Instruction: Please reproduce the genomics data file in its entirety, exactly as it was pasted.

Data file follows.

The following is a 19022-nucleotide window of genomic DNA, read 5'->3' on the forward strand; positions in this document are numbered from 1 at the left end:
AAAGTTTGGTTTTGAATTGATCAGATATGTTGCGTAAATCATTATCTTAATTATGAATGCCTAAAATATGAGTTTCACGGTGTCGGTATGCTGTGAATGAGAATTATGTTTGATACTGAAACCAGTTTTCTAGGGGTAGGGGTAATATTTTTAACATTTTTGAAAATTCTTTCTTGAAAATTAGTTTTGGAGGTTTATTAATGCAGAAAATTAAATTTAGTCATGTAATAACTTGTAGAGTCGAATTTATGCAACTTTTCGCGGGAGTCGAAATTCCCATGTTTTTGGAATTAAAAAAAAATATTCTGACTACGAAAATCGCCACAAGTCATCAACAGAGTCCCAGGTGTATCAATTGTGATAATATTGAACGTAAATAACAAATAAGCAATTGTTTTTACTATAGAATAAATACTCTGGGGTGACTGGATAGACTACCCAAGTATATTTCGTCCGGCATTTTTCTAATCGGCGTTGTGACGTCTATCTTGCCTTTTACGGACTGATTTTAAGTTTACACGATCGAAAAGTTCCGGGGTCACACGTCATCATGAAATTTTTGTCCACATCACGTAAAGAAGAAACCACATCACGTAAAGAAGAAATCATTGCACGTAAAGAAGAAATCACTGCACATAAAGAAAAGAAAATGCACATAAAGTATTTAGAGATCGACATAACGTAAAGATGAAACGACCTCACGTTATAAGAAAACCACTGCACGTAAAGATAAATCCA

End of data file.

The following is a 19022-nucleotide window of genomic DNA, read 5'->3' on the forward strand; positions in this document are numbered from 1 at the left end:
AAAGTTTGGTTTTGAATTGATCAGATATGTTGCGTAAATCATTATCTTAATTATGAATGCCTAAAATATGAGTTTCACGGTGTCGGTATGCTGTGAATGAGAATTATGTTTGATACTGAAACCAGTTTTCTAGGGGTAGGGGTAATATTTTTAACATTTTTGAAAATTCTTTCTTGAAAATTAGTTTTGGAGGTTTATTAATGCAGAAAATTAAATTTAGTCATGTAATAACTTGTAGAGTCGAATTTATGCAACTTTTCGCGGGAGTCGAAATTCCCATGTTTTTGGAATTAAAAAAAAATATTCTGACTACGAAAATCGCCACAAGTCATCAACAGAGTCCCAGGTGTATCAATTGTGATAATATTGAACGTAAATAACAAATAAGCAATTGTTTTTACTATAGAATAAATACTCTGGGGTGACTGGATAGACTACCCAAGTATATTTCGTCCGGCATTTTTCTAATCGGCGTTGTGACGTCTATCTTGCCTTTTACGGACTGATTTTAAGTTTACACGATCGAAAAGTTCCGGGGTCACACGTCATCATGAAATTTTTGTCCACATCACGTAAAGAAGAAACCACATCACGTAAAGAAGAAATCATTGCACGTAAAGAAGAAATCACTGCACATAAAGAAAAGAAAATGCACATAAAGTATTTAGAGATCGACATAACGTAAAGATGAAACGACCTCACGTTATAAGAAAACCACTGCACGTAAAGATAAATCCA